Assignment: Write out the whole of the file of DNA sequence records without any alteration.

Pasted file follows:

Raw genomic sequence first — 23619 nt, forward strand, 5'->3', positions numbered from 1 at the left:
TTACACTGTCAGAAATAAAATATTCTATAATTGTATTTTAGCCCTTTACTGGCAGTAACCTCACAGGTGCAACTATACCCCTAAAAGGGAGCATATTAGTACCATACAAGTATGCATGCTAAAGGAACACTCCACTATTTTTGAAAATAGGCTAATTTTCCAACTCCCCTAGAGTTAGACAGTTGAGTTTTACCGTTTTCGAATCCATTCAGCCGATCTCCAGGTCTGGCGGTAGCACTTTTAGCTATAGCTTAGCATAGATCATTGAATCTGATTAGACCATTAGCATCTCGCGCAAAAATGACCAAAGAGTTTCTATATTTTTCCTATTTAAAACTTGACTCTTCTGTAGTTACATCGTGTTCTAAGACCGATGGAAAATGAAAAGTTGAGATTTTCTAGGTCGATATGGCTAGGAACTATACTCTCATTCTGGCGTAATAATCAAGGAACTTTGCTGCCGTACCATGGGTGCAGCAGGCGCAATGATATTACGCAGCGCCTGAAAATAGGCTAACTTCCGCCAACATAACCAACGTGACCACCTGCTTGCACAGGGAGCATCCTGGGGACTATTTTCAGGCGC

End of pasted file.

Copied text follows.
Raw genomic sequence first — 23619 nt, forward strand, 5'->3', positions numbered from 1 at the left:
TTACACTGTCAGAAATAAAATATTCTATAATTGTATTTTAGCCCTTTACTGGCAGTAACCTCACAGGTGCAACTATACCCCTAAAAGGGAGCATATTAGTACCATACAAGTATGCATGCTAAAGGAACACTCCACTATTTTTGAAAATAGGCTAATTTTCCAACTCCCCTAGAGTTAGACAGTTGAGTTTTACCGTTTTCGAATCCATTCAGCCGATCTCCAGGTCTGGCGGTAGCACTTTTAGCTATAGCTTAGCATAGATCATTGAATCTGATTAGACCATTAGCATCTCGCGCAAAAATGACCAAAGAGTTTCTATATTTTTCCTATTTAAAACTTGACTCTTCTGTAGTTACATCGTGTTCTAAGACCGATGGAAAATGAAAAGTTGAGATTTTCTAGGTCGATATGGCTAGGAACTATACTCTCATTCTGGCGTAATAATCAAGGAACTTTGCTGCCGTACCATGGGTGCAGCAGGCGCAATGATATTACGCAGCGCCTGAAAATAGGCTAACTTCCGCCAACATAACCAACGTGACCACCTGCTTGCACAGGGAGCATCCTGGGGACTATTTTCAGGCGC